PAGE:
Legislative Assembly for the ACT: 1998 Week 10 Hansard (25 November) . . Page.. 3015 ..
MR MOORE (Minister for Health and Community Care) (2.08 am): Exactly the same thing applies, Mr Speaker; it is consequential.
MR MOORE (Minister for Health and Community Care) (2.08 am): Mr Speaker, I will be opposing this clause. This clause is a little different. It is not a consequential one; it is just atrocious. It is atrocious because of the breach of privacy. Private matters of an individual's health will be reported to the Government and potentially exposed to the public. It serves no purpose necessary for the main aim of the Bill and, besides that, we have introduced a series of other systems to ensure appropriate reporting with protection of privacy. Members, particularly pro-life supporters, seem to believe that the clinic cannot be trusted and will abuse the concept of medical emergency to evade the main requirements of the legislation. Mr Speaker, those requirements simply are not necessary.
MR HUMPHRIES (Attorney-General, Minister for Justice and Community Safety and Minister Assisting the Treasurer) (2.09 am): Mr Speaker, I am not going to actively vote in favour of retaining this clause, but I will sound a note of warning. Again, I repeat what I have said before. In the past, members have been very suspicious about the way doctors have behaved in some cases and have also been very suspicious about the way in which some doctors have been treated by their peers. I can recall cases where people have been critical of apparently lenient decisions by a medical board and very critical that harsher penalties were not imposed on doctors who engaged in certain abuses of process. The famous case of the doctor X-raying his dog in the Woden Valley Hospital was one case in point.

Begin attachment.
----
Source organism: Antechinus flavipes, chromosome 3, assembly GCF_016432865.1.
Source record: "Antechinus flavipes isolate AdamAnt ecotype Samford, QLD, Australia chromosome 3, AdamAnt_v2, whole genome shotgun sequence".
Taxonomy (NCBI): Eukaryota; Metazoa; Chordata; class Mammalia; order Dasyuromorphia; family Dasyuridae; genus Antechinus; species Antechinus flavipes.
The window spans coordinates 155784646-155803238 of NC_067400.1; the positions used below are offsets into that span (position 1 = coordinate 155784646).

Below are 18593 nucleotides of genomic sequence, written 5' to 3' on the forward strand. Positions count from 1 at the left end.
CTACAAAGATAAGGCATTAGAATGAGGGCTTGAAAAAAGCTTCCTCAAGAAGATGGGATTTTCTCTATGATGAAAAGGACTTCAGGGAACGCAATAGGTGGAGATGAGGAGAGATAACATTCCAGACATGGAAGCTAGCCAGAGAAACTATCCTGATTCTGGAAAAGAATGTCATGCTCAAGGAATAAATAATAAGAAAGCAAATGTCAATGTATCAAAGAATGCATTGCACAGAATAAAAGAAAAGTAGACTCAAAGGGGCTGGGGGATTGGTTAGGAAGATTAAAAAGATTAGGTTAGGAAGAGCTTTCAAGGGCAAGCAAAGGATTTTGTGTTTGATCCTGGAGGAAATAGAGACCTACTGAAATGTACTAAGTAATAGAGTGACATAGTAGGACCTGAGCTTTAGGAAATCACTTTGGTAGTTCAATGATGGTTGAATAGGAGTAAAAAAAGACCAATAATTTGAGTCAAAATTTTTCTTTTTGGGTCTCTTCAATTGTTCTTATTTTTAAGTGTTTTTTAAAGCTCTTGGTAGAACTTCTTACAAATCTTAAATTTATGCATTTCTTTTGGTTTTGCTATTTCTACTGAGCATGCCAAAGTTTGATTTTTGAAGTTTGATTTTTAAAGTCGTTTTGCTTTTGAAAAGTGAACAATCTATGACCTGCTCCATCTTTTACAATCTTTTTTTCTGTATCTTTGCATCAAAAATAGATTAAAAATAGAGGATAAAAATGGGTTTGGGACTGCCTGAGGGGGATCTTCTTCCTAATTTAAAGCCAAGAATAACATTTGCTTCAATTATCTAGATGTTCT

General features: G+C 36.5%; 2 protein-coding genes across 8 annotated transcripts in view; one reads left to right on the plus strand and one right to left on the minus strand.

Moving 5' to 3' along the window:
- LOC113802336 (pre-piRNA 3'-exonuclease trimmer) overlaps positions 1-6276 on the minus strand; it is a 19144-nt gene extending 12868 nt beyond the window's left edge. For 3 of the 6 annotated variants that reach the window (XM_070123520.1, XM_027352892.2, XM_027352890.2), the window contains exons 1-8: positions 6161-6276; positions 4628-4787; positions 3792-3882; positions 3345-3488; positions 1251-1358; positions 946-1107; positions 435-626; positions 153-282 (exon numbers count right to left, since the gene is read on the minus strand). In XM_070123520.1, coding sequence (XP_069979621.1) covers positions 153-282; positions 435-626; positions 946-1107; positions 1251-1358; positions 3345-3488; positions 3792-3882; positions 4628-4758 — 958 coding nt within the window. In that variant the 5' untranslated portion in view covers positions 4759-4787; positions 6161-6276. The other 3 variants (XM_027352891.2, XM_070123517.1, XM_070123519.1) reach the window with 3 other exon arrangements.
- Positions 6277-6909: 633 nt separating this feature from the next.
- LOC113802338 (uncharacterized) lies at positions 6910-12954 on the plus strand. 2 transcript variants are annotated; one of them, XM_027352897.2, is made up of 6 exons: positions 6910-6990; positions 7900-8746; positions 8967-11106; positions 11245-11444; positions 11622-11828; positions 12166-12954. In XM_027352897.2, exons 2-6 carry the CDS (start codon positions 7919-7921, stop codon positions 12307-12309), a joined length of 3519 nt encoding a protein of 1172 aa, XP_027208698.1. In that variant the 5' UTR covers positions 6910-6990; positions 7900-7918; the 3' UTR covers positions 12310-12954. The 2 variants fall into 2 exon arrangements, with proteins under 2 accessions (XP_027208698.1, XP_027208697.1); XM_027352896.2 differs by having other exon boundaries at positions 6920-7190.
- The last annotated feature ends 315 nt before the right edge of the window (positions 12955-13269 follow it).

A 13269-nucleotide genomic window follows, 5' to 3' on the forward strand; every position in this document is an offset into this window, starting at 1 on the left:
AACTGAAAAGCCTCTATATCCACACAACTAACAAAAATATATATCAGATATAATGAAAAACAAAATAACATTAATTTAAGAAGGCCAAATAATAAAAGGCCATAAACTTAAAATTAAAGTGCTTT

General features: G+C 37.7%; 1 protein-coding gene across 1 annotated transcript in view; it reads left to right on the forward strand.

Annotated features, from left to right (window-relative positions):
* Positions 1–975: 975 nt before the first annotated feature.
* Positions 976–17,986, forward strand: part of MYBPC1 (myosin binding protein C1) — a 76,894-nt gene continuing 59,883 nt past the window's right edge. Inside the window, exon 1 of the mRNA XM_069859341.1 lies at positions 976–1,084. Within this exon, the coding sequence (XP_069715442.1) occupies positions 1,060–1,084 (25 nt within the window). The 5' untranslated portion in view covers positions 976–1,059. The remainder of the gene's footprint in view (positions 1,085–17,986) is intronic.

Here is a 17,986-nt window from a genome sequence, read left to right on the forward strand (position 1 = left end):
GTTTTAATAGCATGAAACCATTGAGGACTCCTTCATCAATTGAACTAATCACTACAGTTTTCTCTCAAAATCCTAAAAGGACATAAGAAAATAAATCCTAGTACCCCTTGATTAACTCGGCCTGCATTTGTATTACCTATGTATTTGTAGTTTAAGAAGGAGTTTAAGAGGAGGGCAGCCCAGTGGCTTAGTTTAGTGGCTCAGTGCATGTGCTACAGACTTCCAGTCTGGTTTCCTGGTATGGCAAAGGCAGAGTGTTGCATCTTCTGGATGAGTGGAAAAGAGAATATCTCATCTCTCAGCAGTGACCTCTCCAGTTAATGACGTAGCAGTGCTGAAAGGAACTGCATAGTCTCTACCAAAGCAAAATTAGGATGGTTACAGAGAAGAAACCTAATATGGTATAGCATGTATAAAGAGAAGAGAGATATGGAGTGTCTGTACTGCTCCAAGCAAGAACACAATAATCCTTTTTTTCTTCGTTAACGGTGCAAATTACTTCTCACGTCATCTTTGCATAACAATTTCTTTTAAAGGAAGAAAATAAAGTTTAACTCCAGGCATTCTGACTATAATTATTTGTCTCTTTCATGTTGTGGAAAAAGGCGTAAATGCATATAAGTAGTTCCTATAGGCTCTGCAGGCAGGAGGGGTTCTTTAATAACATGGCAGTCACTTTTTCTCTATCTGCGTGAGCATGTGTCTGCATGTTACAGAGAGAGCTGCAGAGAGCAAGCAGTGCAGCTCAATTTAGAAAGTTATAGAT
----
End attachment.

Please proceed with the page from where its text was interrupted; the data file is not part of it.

Mr Speaker, I just indicate that if, for argument's sake, we start to see people in breach of this legislation being given a tap on the wrist by disciplinary processes, I will certainly want to bring this concept back to the Assembly for further consideration; but, for the time being, I am prepared to accept that suspension may not be an appropriate avenue in the absence of any evidence that medical practitioners will be engaged in large-scale abuse of the provisions of the Act and that, in turn, the medical boards or medical profession bodies will not be acting appropriately in those circumstances.
MR BERRY (2.11 am): I do not know why you people cannot get these things sorted out before you bring in this legislation. This is an obvious area where there is no need for legislation. It is as plain as the nose on your face. It is double jeopardy as well. This should have been seen much earlier. Mr Humphries goes on about the suspicion we hold doctors in and that sort of stuff, but we accept that it is the role of professional boards to deal with medical practitioners for a whole range of other medical procedures. For the life of me, I cannot understand why this procedure, so far as the medico is concerned, is any different from the rest. I just cannot understand how it found its way into legislation. Who drafted this provision? Whose idea was it?